Data comprising 196 stroke patients (116 G-CSF, 80 placebo) revealed a mean age 67.1 (standard deviation, SD 12.9), 92% ischaemic stroke, mean NIHSS 10.3 (SD 5.8), and randomisation at 11 days (interquartile range, IQR, 4–238) post ictus (Table 2). Although the data were more limited, the groups appeared to be reasonably well matched for stroke risk factors including hypertension, diabetes and dyslipidaemia (Table 2).

Table 2: Baseline characteristics.

In univariate and covariate-adjusted analyses (ordinal logistic regression), there was no significant difference between treatment with G-CSF and placebo for end-of-trial mRS: odds ratio (OR) 1.12, 95% confidence interval (CI) 0.64 to 1.96 (p = 0.69), Table 3. There was also no significant difference between groups in NIHSS or Barthel Index (analysed by ANCOVA). A total of 16 (8%) haemorrhagic strokes meant there were too few cases to perform analysis of the effects of G-CSF by stroke pathology. Treatment with G-CSF did not significantly affect outcome (mRS) in different stroke subtypes according to the Oxford Clinical Stroke Project (OCSP) classification23, when compared to placebo (data not shown). There was a non-significant trend towards improved Health Utility Status scores in the treatment group (adjusted mean difference 0.088, p = 0.11, Table 3).

Table 3: The effect of G-CSF compared to placebo on secondary outcome measures.

Ordinal analysis indicated a mild but significant influence on outcome in those whom received the treatment/placebo at later time points, OR 1.002, 95% CI 1.0004 to 1.0037 p = 0.015. There was no significant interaction, however, between treatment allocation and time of administration (p = 0.40) within the ordinal model. The effect of time of administration is also represented in Fig. 1 whereby the end-of-trial mRS scores are categorised by time-to-treatment. The data represents mean differences in mRS scores between treatment and placebo groups and is subdivided into hyperacute, acute, subacute and chronic administration times. The figure demonstrates chronic administration trending towards favouring G-CSF, and earlier hyperacute and acute administration trending to favour placebo. Of note, in this summary analysis, we have included data from AXIS-218 despite being unable to obtain individual patient data from the commercial sponsor; we extracted the mean mRS score from each treatment group in this study and calculated the standard deviation from confidence intervals published, thereby providing the data in the hyperacute category.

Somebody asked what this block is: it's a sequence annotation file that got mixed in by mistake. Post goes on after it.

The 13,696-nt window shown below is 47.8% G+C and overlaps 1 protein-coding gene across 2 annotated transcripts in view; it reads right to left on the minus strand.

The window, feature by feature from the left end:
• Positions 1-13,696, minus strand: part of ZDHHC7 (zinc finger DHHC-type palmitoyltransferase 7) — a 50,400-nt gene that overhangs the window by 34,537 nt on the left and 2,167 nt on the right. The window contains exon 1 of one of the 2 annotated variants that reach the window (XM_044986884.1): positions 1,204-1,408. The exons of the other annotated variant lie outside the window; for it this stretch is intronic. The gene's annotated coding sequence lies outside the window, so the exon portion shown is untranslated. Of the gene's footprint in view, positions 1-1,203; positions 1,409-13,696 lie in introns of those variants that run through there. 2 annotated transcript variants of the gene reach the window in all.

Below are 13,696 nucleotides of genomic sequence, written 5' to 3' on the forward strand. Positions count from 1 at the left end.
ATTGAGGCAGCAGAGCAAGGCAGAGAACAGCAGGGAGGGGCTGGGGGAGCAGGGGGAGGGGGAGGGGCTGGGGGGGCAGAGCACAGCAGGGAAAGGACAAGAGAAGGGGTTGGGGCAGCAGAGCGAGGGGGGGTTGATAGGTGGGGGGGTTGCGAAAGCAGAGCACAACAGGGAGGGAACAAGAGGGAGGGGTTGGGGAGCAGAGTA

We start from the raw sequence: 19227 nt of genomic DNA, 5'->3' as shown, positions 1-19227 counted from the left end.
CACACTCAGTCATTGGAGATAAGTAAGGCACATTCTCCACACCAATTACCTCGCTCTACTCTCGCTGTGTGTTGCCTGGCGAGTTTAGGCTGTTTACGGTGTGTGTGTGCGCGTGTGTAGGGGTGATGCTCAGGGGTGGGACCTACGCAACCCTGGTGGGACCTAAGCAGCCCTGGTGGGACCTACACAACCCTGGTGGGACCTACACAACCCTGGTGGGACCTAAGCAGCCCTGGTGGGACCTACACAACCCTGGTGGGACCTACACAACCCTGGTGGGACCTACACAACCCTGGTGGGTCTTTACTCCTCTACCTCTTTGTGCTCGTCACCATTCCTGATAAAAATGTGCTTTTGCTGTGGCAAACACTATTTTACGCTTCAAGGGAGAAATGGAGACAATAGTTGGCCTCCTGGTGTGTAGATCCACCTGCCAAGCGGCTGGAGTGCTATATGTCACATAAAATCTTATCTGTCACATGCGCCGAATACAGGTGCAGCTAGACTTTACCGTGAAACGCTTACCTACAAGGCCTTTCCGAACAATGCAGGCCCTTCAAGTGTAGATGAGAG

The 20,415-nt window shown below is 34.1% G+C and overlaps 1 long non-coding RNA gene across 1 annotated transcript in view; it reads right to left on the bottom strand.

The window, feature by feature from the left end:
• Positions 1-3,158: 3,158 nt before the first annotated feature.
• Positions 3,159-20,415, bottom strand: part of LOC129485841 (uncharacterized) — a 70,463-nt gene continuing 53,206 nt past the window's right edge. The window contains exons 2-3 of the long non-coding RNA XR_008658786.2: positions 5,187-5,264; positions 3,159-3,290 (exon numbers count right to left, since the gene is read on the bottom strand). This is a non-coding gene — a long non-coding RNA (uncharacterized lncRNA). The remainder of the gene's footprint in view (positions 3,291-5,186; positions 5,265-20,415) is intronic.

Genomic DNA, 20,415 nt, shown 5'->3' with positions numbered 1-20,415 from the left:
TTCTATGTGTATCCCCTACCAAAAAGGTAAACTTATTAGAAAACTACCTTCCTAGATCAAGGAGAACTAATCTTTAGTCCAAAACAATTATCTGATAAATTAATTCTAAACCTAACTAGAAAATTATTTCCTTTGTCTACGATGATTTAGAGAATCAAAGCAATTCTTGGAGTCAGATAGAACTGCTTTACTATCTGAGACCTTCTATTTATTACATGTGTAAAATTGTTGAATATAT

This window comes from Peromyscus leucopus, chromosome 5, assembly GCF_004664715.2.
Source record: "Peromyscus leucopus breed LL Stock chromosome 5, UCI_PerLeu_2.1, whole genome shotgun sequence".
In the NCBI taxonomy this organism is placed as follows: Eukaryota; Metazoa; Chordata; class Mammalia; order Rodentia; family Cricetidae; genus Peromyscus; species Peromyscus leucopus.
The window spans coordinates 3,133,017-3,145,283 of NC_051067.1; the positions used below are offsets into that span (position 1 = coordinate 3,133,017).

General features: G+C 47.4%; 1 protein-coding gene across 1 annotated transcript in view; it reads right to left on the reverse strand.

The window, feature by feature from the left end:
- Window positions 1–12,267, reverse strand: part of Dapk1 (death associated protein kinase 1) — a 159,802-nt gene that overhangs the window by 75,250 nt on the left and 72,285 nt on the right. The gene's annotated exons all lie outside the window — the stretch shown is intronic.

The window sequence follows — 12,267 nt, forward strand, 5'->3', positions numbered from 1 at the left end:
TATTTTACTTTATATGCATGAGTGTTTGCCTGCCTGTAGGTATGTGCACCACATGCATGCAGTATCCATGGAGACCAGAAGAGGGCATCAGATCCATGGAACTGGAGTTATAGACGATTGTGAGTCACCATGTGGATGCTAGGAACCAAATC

Figure 1: The effect of time of administration on end-of-trial modified Rankin scale according to treatment group; subgroups are divided into hyperacute (<9 hours), acute (9 hours to <7 days) subacute (7 to 30 days) and chronic (>30 days) phases of stroke.
Figure 1

There were more serious adverse events in the G-CSF group, not reaching significance (p = 0.07, unadjusted analysis); rate of death did not differ between the groups (G-CSF 7% vs. control 4%, p = 0.34, Table 3). There were no reports of new or recurrent haemorrhagic strokes in either group (although one suffered with haemorrhagic transformation of infarction in the control group) and there was no significant difference in the number of vaso-occlusive events, incorporating arterial ischaemia and veno-occlusive disease, by end-of-trial. The distribution of the timing of the vascular events, relative to the first dose of G-CSF, did not differ between groups (log rank test p = 0.51). There was no significant relationship between peak white cell count and vascular events.

Discussion

G-CSF offers a potential multimodal therapy for both ischaemic and haemorrhagic strokes and this individual patient data meta-analysis has highlighted a number of areas requiring further exploration. Overall, G-CSF had a neutral impact on functional outcome, the modified Rankin score. The time of G-CSF administration significantly influenced functional outcome but no interaction between G-CSF and time was observed, which might be expected if this significant finding was secondary to a G-CSF treatment effect. Patients treated with G-CSF were 1.8 times more likely to suffer from a serious adverse event but this was not statistically significant (p = 0.11 in adjusted analyses).